Photo Gallery – Community-Based Tree-Planting, 10December 2020 @ Laguna Quezon Land Grant protected forest site
GPS Coordinates of GRI, SEC & PSE Planting Site, Sierra Madres
About the Sierra Madre Mountain Range – Longest in the Philippines
The Sierra Madre a 540 km (340 mi) is the longest mountain range in the Philippines. Through the north–south direction from Santa Ana in the province of Cagayan to the north and Quezon province to the south, the mountains form the eastern backbone of Luzon Island, the largest island of the archipelago. It is bordered by the Pacific Ocean to the east. The Pacific coast of Luzon along the Sierra Madre is less developed as the lofty and continuous mountains form a bold and almost inaccessible shore, exposed to the full force of the northeast monsoon and the waves of the Pacific Ocean. Some of communities east of the mountain range and along the coast are so remote they are only accessible by plane or boat.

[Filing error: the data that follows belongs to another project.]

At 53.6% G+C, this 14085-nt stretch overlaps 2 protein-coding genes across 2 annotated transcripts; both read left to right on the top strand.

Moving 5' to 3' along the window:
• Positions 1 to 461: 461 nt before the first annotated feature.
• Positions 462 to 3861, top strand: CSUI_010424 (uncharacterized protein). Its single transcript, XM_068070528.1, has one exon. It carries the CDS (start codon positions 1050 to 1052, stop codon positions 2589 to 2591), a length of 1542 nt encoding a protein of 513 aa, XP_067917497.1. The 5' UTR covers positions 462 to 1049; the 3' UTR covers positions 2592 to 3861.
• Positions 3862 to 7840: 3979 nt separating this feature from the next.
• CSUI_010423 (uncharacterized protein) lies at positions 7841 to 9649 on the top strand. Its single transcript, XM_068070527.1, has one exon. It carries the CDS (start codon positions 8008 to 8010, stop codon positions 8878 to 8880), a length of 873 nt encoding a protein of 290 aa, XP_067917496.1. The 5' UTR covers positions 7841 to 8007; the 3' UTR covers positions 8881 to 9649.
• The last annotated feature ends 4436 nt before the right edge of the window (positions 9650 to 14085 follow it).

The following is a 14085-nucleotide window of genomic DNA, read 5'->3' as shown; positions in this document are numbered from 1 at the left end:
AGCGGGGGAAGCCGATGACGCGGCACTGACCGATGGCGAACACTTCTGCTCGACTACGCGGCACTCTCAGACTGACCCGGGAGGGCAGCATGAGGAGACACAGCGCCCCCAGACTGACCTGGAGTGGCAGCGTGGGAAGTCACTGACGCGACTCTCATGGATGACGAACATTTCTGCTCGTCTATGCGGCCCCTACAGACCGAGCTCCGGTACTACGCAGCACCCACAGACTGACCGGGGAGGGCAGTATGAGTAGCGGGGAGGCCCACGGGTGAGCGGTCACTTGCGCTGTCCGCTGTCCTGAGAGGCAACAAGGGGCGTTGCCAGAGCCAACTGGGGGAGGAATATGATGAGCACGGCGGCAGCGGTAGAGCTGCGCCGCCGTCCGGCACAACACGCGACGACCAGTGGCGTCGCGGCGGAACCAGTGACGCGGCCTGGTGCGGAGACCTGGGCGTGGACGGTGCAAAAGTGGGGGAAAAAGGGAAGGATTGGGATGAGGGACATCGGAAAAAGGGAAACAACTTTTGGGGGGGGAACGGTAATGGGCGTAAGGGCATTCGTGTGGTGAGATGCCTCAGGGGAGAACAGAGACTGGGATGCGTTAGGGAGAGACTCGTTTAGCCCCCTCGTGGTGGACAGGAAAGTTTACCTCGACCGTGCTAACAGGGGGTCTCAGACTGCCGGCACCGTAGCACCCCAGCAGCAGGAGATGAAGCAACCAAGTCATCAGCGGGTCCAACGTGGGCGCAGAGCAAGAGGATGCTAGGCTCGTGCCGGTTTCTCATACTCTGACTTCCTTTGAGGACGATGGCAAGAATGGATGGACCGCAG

The Sierra Madres is home to native Philippine dipterocarp trees of the Hopea and Shorea family, orchids such as Dendrobium aclinia, the leguminous tree, Milletia longipes and a member of the citrus family, Swinglea glutinosa.
The forests are home to endemic lizard species such as the monitor lizard – Varanus bitatawa (common name: Butikaw), which the Aeta and Ilongot indigenous peoples use as a food source. The monitor lizard is one of the three frugivorous lizards in the Varanidae family along with V. olivaceus and V. mabitang. All of the three frugivorous lizards are found only in the Philippines.
Endemic mammals in Sierra Madre are the Sierra Madre shrew mouse and Sierra Madre forest mouse.